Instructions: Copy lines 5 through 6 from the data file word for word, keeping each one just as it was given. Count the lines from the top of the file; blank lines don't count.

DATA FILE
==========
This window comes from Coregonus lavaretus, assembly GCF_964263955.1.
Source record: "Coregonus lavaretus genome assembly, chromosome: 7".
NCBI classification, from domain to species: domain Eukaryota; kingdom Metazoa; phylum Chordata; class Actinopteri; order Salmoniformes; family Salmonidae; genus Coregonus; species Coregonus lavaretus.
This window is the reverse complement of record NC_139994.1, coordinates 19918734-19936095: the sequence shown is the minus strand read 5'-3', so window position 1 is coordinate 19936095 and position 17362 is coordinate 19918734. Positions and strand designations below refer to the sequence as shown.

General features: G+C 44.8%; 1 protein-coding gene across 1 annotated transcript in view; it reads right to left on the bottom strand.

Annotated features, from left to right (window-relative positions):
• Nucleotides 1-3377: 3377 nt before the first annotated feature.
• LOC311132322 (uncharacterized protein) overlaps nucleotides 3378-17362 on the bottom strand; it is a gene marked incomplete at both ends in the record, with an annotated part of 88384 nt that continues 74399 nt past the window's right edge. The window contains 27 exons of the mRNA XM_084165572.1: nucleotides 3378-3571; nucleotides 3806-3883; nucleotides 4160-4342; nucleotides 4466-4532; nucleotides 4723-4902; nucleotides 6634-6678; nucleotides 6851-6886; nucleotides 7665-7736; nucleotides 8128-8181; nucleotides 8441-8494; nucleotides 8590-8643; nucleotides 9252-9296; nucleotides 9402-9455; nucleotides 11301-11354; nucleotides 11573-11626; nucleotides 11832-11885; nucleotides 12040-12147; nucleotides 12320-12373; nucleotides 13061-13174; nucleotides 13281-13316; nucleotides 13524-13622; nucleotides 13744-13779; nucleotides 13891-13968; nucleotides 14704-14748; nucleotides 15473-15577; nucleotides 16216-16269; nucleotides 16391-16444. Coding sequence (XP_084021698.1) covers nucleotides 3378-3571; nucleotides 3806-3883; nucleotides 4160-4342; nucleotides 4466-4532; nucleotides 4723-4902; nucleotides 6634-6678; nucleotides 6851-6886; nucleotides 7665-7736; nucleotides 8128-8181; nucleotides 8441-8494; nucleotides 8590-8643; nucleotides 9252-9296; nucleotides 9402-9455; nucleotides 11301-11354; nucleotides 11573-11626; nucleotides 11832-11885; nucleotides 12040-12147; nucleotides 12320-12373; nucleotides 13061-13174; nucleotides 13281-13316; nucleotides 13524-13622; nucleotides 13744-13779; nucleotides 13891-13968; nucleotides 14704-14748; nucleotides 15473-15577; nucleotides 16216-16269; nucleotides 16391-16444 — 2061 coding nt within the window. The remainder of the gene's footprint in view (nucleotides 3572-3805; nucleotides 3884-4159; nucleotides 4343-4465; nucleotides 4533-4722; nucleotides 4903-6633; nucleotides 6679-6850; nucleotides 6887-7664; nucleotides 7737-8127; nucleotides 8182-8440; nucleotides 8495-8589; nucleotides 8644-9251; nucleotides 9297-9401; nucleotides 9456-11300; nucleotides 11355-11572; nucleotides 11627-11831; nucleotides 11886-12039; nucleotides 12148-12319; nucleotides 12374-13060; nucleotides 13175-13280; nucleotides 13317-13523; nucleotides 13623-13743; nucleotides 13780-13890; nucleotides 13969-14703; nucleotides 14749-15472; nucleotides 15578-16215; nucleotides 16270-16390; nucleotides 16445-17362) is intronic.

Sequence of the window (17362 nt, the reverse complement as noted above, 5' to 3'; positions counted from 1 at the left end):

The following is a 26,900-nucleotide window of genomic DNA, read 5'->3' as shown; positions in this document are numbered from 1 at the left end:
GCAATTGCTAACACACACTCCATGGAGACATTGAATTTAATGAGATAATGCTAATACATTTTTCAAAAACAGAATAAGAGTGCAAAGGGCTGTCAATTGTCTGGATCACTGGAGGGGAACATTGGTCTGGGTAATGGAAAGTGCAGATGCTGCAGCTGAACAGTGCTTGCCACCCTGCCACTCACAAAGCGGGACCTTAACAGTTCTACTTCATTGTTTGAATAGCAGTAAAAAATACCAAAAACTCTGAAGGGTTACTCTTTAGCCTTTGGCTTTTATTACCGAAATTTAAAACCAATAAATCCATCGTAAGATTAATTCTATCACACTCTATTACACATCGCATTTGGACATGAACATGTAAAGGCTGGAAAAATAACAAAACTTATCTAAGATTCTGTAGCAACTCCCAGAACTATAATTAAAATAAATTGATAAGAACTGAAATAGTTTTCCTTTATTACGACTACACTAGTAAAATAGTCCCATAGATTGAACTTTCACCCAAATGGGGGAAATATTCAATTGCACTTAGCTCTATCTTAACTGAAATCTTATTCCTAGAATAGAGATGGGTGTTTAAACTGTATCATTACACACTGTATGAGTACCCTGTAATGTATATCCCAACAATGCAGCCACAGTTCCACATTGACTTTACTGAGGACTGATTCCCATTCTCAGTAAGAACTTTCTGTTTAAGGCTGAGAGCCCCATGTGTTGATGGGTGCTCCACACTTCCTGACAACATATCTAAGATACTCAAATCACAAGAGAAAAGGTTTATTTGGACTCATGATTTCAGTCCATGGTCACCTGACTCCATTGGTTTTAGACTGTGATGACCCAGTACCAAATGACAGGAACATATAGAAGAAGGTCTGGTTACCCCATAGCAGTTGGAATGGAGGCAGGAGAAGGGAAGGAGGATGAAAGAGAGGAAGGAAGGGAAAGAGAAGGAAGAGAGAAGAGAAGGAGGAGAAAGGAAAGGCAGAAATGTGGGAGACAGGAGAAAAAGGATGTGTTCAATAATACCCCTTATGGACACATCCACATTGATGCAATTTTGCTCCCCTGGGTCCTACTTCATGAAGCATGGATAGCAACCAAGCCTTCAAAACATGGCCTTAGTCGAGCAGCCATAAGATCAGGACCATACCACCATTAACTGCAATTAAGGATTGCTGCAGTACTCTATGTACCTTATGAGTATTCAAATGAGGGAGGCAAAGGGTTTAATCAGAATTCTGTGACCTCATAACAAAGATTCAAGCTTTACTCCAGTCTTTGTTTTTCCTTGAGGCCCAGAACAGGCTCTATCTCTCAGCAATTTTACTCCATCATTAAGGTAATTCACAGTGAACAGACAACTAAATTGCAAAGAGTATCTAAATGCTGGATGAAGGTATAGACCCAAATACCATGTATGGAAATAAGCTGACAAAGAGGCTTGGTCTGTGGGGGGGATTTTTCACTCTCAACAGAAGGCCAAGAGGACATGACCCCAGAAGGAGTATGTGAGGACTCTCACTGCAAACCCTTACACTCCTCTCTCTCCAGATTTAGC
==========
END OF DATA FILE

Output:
General features: G+C 44.8%; 1 protein-coding gene across 1 annotated transcript in view; it reads right to left on the bottom strand.

Annotated features, from left to right (window-relative positions):